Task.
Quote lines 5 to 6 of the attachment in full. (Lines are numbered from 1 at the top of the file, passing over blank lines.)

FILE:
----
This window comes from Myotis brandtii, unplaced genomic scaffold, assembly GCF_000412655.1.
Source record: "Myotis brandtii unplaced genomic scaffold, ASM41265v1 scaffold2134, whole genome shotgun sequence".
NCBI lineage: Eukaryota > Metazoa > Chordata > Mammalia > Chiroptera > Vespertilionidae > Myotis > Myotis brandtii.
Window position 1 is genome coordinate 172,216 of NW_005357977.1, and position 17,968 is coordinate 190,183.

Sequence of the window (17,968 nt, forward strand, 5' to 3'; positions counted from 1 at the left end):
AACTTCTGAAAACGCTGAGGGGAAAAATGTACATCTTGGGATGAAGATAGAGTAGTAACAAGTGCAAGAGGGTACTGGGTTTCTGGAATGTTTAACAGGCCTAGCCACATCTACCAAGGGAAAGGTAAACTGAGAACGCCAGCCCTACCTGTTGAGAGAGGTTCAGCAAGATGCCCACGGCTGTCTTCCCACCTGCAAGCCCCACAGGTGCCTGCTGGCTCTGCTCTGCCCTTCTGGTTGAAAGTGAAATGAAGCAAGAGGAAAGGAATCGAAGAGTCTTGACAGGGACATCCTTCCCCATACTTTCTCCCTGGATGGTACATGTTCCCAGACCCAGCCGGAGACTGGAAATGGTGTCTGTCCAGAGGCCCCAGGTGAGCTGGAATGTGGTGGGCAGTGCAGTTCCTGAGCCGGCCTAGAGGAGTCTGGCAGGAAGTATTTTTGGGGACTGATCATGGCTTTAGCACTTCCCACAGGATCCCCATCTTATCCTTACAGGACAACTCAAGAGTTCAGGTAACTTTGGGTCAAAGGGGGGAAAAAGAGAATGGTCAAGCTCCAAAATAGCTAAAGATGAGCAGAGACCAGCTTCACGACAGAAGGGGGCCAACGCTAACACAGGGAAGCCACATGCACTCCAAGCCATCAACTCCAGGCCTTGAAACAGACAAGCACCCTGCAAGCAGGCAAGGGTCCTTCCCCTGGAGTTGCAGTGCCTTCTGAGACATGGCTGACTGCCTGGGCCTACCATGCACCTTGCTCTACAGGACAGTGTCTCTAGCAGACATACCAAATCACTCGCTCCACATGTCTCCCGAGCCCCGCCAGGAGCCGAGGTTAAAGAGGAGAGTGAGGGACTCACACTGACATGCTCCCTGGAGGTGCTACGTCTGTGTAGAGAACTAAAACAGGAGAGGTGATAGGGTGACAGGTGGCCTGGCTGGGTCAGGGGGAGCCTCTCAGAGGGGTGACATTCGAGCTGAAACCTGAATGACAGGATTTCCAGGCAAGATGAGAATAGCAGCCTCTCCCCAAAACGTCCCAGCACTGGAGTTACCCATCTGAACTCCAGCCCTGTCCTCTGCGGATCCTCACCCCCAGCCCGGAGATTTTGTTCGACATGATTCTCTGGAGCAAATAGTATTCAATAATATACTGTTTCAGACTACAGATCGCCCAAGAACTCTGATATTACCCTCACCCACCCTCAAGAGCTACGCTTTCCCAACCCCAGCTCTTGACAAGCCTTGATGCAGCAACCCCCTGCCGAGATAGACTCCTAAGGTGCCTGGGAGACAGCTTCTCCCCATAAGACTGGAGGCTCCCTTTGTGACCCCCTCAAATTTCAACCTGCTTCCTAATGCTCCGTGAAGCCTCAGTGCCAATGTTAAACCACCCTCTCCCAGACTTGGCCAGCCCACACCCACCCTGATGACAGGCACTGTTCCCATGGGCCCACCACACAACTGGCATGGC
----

Sequence of the window (17,968 nt, forward strand, 5' to 3'; positions counted from 1 at the left end):
AACTTCTGAAAACGCTGAGGGGAAAAATGTACATCTTGGGATGAAGATAGAGTAGTAACAAGTGCAAGAGGGTACTGGGTTTCTGGAATGTTTAACAGGCCTAGCCACATCTACCAAGGGAAAGGTAAACTGAGAACGCCAGCCCTACCTGTTGAGAGAGGTTCAGCAAGATGCCCACGGCTGTCTTCCCACCTGCAAGCCCCACAGGTGCCTGCTGGCTCTGCTCTGCCCTTCTGGTTGAAAGTGAAATGAAGCAAGAGGAAAGGAATCGAAGAGTCTTGACAGGGACATCCTTCCCCATACTTTCTCCCTGGATGGTACATGTTCCCAGACCCAGCCGGAGACTGGAAATGGTGTCTGTCCAGAGGCCCCAGGTGAGCTGGAATGTGGTGGGCAGTGCAGTTCCTGAGCCGGCCTAGAGGAGTCTGGCAGGAAGTATTTTTGGGGACTGATCATGGCTTTAGCACTTCCCACAGGATCCCCATCTTATCCTTACAGGACAACTCAAGAGTTCAGGTAACTTTGGGTCAAAGGGGGGAAAAAGAGAATGGTCAAGCTCCAAAATAGCTAAAGATGAGCAGAGACCAGCTTCACGACAGAAGGGGGCCAACGCTAACACAGGGAAGCCACATGCACTCCAAGCCATCAACTCCAGGCCTTGAAACAGACAAGCACCCTGCAAGCAGGCAAGGGTCCTTCCCCTGGAGTTGCAGTGCCTTCTGAGACATGGCTGACTGCCTGGGCCTACCATGCACCTTGCTCTACAGGACAGTGTCTCTAGCAGACATACCAAATCACTCGCTCCACATGTCTCCCGAGCCCCGCCAGGAGCCGAGGTTAAAGAGGAGAGTGAGGGACTCACACTGACATGCTCCCTGGAGGTGCTACGTCTGTGTAGAGAACTAAAACAGGAGAGGTGATAGGGTGACAGGTGGCCTGGCTGGGTCAGGGGGAGCCTCTCAGAGGGGTGACATTCGAGCTGAAACCTGAATGACAGGATTTCCAGGCAAGATGAGAATAGCAGCCTCTCCCCAAAACGTCCCAGCACTGGAGTTACCCATCTGAACTCCAGCCCTGTCCTCTGCGGATCCTCACCCCCAGCCCGGAGATTTTGTTCGACATGATTCTCTGGAGCAAATAGTATTCAATAATATACTGTTTCAGACTACAGATCGCCCAAGAACTCTGATATTACCCTCACCCACCCTCAAGAGCTACGCTTTCCCAACCCCAGCTCTTGACAAGCCTTGATGCAGCAACCCCCTGCCGAGATAGACTCCTAAGGTGCCTGGGAGACAGCTTCTCCCCATAAGACTGGAGGCTCCCTTTGTGACCCCCTCAAATTTCAACCTGCTTCCTAATGCTCCGTGAAGCCTCAGTGCCAATGTTAAACCACCCTCTCCCAGACTTGGCCAGCCCACACCCACCCTGATGACAGGCACTGTTCCCATGGGCCCACCACACAACTGGCATGGC